Congress should help disabled by passing ABLE Age Adjustment Act

ABLE accounts are savings and investment tools that allow people with disabilities to save for qualified disability expenses.

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The wheelchair racers start the Chicago Marathon, Sunday, Oct. 9, 2022, in Chicago. (AP Photo/Matt Marton)

The wheelchair racers start the Chicago Marathon, on Oct. 9.

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Congress has the chance to deliver the gift of greater financial security to millions of Americans with disabilities by approving the ABLE Age Adjustment Act before it adjourns for 2022.

Sending this common sense measure to President Joe Biden would build on the important work of Congress in 2014 when it passed the Stephen Beck Jr. Achieving a Better Life Experience Act, often referred to as ABLE. The legislation helped people with disabilities who depend on the Social Security administration’s Supplemental Security Income to avoid chronic financial insecurity. 

Before ABLE, people with more than $2,000 in assets would lose this means-tested benefit. After President Barack Obama signed the act into law, people with disabilities and their families could contribute money to an ABLE account and preserve federal benefits. ABLE accounts are savings and investment tools that allow people with disabilities to save for qualified disability expenses — assistive technology, housing, transportation, employment training, health care education, and the like — that improve health, independence and quality of life. Earnings and withdrawals are tax-free when used for qualified expenses.

But the law came with a catch: Only those whose disability began before they turned 26 are eligible to own an ABLE account, leaving millions ineligible to save. Among them: individuals who incurred spinal cord or brain injuries, or who developed severe mental illness after age 26.

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The ABLE Age Adjustment Act (S. 331/H.R. 1219) would raise the age of disability onset to 46, a crucial change that will incentivize work. The age limit of 26, in fact, was only added at the 11th hour to the original bill to address opponents’ concerns about its budgetary impact. These concerns never materialized, data from the Congressional Budget Office and the Social Security Administration show. We could afford ABLE without an age cap in 2014, and we can afford ABLE with the more reasonable cap of 46 years today.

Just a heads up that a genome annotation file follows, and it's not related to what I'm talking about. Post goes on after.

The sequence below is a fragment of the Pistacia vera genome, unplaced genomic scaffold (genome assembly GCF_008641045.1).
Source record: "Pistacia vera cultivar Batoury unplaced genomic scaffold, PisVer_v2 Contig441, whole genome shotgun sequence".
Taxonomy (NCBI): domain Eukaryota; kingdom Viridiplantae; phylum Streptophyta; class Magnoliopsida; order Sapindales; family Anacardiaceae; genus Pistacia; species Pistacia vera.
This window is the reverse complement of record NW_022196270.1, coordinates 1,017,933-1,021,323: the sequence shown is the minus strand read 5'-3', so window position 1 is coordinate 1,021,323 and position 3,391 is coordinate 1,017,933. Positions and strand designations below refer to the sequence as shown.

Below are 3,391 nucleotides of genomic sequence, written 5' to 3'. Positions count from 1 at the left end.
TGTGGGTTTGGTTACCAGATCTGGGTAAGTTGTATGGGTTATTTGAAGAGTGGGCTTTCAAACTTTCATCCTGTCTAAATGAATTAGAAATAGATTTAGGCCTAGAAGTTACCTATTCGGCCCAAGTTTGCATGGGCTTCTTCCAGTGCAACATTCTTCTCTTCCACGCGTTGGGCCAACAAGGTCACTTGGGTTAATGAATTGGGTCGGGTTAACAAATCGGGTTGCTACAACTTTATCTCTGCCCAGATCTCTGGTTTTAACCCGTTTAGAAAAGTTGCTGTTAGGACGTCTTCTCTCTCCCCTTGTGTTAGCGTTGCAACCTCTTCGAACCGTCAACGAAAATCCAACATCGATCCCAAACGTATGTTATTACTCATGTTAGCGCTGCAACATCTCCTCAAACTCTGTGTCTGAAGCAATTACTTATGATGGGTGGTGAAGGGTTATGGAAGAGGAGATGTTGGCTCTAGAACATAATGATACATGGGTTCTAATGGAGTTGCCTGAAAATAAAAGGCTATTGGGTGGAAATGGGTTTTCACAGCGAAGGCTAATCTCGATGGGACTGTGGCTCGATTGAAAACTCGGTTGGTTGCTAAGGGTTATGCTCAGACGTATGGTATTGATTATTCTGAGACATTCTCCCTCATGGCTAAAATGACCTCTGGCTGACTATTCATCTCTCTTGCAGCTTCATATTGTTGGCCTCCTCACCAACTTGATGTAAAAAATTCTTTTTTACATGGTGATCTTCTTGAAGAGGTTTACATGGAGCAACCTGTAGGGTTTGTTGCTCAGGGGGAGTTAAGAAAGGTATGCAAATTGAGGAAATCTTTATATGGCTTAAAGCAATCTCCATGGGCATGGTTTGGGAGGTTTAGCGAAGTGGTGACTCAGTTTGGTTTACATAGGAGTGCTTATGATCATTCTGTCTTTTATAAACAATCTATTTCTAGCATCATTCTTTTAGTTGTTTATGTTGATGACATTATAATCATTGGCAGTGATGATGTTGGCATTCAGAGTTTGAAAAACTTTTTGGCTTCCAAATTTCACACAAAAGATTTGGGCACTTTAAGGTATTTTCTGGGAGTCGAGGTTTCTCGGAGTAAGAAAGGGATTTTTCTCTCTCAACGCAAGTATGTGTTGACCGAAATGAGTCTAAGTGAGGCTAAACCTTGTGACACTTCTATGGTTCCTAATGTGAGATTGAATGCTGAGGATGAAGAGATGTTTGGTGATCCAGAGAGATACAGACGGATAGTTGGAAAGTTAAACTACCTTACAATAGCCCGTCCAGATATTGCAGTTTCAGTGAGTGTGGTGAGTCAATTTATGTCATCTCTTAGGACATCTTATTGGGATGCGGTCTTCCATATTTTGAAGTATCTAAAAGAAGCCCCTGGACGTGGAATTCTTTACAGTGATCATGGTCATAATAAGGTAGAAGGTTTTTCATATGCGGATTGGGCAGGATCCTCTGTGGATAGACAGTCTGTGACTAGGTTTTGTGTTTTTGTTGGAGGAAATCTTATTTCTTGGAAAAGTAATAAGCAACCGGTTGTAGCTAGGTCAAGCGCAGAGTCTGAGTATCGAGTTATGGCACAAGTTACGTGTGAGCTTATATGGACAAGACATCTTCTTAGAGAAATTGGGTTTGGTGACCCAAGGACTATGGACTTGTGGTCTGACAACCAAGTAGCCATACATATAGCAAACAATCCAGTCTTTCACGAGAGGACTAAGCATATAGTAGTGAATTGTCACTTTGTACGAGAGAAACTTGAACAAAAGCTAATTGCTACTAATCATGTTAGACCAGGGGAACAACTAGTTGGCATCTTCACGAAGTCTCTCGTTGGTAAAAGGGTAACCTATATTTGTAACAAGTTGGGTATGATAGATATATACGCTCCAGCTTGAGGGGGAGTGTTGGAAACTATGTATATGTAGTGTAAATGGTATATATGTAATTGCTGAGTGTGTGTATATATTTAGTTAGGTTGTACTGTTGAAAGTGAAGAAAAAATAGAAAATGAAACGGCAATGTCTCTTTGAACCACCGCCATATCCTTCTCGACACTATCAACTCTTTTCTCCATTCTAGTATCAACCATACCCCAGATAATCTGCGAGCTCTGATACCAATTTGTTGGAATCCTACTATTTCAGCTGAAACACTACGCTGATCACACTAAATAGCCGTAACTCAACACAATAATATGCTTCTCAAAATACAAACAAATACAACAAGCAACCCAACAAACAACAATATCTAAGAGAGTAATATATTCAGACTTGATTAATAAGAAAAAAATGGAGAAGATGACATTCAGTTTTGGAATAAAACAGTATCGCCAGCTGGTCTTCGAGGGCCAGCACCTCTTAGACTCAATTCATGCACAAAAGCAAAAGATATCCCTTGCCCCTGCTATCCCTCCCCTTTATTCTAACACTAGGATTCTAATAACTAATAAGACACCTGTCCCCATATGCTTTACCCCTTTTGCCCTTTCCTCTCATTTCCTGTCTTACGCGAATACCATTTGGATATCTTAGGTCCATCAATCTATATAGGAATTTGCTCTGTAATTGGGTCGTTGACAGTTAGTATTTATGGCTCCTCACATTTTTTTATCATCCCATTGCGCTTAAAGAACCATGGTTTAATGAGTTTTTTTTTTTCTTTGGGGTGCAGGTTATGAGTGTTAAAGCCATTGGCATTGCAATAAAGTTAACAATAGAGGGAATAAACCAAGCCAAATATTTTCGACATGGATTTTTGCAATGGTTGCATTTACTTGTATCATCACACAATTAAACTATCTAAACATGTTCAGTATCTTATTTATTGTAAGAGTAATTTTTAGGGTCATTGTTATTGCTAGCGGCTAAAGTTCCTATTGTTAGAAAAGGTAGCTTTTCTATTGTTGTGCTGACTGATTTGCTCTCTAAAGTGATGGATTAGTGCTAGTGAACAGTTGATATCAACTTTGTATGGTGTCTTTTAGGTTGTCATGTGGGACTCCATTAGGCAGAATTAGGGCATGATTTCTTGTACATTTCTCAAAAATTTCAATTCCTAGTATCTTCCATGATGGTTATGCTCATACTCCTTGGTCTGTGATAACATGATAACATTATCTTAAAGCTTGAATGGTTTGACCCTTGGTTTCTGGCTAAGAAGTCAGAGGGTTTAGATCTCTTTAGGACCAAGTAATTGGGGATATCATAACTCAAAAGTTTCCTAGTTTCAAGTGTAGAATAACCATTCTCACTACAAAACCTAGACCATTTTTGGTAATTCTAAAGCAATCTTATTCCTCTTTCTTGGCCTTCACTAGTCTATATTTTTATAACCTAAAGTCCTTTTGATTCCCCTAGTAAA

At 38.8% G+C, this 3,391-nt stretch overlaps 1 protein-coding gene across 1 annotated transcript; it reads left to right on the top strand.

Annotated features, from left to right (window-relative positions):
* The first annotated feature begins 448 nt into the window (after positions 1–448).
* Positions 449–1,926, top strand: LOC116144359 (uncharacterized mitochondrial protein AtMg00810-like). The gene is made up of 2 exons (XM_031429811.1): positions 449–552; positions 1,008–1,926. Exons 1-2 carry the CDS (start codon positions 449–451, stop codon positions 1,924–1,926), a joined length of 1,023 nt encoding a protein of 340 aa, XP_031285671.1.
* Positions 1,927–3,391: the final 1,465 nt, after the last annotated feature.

Beyond the equity issue, approving the measure will enhance the long-term affordability of ABLE programs. Currently, 46 states and Washington, D.C. administer ABLE programs that have more than 126,000 accounts with assets totaling approximately $1.1 billion. According to the National Disability Institute, about 6 million more people, including approximately 1 million veterans, will be eligible to open an ABLE account if the legislation passes.

In Illinois, we estimate an additional 250,000 would gain access to ABLE.

One of the people who would benefit is Shelley Jaspering of Ames, Iowa. At 28 — two years past the age limit — she had an accident that resulted in a permanent disability of quadriplegia. Raising the age limit would allow her to open an ABLE account. “If I could save for the future, for repairs to a van, for repairs to my house, for repairs to my wheelchair, I wouldn’t have to live in fear,” Jaspering, now 45, told the U.S. Senate Special Committee on Aging in March.

My office launched the Illinois ABLE plan in 2017, and Illinois leads the National ABLE Alliance, a bipartisan group of 17 states and D.C. that represents more than a quarter of ABLE-eligible individuals.

We continue to build on that success. Illinois recently led a successful effort to lower account fees by about 25% for current participants. Passage of the ABLE Age Adjustment Act not only will expand availability of ABLE accounts to more individuals with disabilities, it also will help support ABLE programs for all eligible individuals. More participants will lead to greater economies of scale, enhanced stability and lower costs.

I commend Sen. Robert Casey of Pennsylvania and Senate co-sponsors, including Illinois Sens. Richard Durbin and Tammy Duckworth, for their efforts to push the legislation over the finish line. I also applaud the House efforts of sponsoring Rep. Tony Cardenas of California and Illinois Reps. Danny Davis, Brad Schneider, Mike Quigley, Jan Schakowsky, Bobby Rush and Raja Krishnamoorthi.

I urge Congress to pass the ABLE Age Adjustment Act by the end of the year and ensure greater financial security for millions of Americans with disabilities. Doing so is a gift that will last a lifetime — and benefit all of us.

Michael W. Frerichs is Illinois state treasurer.

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